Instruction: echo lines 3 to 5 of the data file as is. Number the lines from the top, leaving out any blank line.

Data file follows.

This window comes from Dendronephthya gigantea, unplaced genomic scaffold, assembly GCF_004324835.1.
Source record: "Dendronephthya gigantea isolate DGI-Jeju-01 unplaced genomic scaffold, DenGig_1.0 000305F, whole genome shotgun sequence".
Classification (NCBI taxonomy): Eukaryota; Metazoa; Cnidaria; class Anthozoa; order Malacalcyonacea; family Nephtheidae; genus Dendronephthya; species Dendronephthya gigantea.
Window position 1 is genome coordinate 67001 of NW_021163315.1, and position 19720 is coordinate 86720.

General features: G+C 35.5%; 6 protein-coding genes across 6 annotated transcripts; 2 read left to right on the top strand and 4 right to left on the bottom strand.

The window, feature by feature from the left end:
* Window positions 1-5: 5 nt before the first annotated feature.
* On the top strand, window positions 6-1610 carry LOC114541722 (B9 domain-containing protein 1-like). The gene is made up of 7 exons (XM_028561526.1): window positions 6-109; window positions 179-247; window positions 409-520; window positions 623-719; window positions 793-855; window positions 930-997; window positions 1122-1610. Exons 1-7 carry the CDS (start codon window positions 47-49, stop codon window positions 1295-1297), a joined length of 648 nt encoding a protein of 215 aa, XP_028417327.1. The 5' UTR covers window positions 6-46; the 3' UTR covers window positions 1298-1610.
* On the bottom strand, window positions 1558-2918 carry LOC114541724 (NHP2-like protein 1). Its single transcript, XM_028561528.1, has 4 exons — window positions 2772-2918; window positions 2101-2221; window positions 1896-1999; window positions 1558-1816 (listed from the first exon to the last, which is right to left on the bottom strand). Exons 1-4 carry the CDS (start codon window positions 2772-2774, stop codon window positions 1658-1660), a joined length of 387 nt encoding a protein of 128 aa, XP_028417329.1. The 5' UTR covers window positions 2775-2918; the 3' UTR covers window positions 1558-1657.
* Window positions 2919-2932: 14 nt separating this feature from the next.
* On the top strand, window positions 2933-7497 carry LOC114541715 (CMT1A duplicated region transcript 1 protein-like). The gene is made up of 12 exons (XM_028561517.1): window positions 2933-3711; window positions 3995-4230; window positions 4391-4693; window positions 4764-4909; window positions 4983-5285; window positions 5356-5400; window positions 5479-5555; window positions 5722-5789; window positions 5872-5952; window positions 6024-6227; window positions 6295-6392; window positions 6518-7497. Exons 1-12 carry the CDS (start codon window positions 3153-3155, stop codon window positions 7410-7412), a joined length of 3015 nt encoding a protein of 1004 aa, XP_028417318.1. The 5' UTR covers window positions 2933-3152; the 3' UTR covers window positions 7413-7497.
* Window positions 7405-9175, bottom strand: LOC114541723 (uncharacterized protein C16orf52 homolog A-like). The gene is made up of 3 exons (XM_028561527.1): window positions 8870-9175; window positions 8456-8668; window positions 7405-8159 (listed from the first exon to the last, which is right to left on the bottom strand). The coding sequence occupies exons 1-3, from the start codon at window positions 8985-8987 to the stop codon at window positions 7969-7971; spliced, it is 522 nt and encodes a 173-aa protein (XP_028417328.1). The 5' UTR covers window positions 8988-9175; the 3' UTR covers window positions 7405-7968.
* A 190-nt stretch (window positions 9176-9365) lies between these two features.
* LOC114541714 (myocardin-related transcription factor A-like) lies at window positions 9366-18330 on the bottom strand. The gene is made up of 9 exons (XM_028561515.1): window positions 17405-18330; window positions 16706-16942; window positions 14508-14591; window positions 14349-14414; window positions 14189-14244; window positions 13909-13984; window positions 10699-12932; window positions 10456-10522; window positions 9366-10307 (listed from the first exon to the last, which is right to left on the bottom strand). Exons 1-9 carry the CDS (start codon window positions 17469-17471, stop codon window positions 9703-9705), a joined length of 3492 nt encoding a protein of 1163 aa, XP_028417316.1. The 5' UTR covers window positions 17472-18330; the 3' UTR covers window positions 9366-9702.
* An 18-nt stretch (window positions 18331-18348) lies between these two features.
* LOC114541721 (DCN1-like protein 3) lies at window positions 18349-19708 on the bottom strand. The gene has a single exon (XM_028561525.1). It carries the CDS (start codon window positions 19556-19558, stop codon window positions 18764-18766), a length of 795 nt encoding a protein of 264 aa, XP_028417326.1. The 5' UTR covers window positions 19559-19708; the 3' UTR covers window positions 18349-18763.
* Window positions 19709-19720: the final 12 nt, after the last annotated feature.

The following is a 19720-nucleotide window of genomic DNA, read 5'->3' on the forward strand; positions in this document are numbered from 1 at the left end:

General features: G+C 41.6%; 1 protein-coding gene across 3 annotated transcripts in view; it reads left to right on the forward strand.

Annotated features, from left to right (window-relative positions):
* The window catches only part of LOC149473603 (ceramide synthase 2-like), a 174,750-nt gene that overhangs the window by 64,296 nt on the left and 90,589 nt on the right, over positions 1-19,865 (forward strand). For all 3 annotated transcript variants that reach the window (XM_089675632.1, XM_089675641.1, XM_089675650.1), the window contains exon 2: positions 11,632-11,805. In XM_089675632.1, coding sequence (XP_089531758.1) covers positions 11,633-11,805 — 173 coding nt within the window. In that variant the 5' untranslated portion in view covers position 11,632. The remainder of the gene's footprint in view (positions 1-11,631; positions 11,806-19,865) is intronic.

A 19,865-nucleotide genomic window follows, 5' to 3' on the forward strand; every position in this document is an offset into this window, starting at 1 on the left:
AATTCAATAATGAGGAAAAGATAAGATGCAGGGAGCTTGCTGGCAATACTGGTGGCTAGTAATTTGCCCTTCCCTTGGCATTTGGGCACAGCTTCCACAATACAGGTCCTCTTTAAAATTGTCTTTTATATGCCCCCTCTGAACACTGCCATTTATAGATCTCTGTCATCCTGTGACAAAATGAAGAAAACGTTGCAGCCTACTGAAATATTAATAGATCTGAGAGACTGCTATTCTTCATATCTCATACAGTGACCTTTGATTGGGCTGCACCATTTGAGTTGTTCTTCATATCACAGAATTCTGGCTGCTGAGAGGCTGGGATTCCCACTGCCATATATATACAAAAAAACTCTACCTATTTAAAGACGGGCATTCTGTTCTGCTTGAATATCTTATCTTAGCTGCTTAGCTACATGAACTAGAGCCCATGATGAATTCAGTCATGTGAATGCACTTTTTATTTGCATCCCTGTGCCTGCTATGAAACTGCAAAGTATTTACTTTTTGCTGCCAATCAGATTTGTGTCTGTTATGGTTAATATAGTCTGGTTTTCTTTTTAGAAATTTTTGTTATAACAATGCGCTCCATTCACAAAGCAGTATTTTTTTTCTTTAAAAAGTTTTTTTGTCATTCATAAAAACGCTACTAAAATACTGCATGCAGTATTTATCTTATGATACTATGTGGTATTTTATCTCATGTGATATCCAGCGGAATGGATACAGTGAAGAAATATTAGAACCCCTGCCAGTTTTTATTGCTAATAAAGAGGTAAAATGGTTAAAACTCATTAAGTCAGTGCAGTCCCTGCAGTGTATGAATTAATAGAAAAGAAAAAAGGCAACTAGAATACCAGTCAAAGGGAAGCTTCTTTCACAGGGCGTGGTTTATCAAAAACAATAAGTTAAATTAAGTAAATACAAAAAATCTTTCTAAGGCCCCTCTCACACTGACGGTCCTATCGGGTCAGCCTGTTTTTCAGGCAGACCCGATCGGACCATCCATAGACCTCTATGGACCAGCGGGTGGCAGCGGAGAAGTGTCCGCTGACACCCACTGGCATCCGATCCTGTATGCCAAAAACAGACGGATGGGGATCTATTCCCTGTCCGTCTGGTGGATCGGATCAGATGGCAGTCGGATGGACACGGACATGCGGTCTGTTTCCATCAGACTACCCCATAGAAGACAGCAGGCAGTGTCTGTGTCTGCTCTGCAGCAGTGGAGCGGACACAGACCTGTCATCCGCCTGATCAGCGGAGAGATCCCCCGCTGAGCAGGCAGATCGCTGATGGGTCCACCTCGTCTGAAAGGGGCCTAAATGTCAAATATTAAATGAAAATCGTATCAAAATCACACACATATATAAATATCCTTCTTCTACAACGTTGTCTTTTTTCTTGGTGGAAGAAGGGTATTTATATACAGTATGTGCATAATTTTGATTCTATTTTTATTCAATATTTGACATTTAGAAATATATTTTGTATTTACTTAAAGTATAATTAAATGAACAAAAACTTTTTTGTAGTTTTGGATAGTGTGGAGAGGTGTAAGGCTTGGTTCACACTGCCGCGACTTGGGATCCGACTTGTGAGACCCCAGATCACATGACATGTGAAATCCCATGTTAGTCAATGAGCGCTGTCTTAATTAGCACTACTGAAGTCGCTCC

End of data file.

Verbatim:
Classification (NCBI taxonomy): Eukaryota; Metazoa; Cnidaria; class Anthozoa; order Malacalcyonacea; family Nephtheidae; genus Dendronephthya; species Dendronephthya gigantea.
Window position 1 is genome coordinate 67001 of NW_021163315.1, and position 19720 is coordinate 86720.

General features: G+C 35.5%; 6 protein-coding genes across 6 annotated transcripts; 2 read left to right on the top strand and 4 right to left on the bottom strand.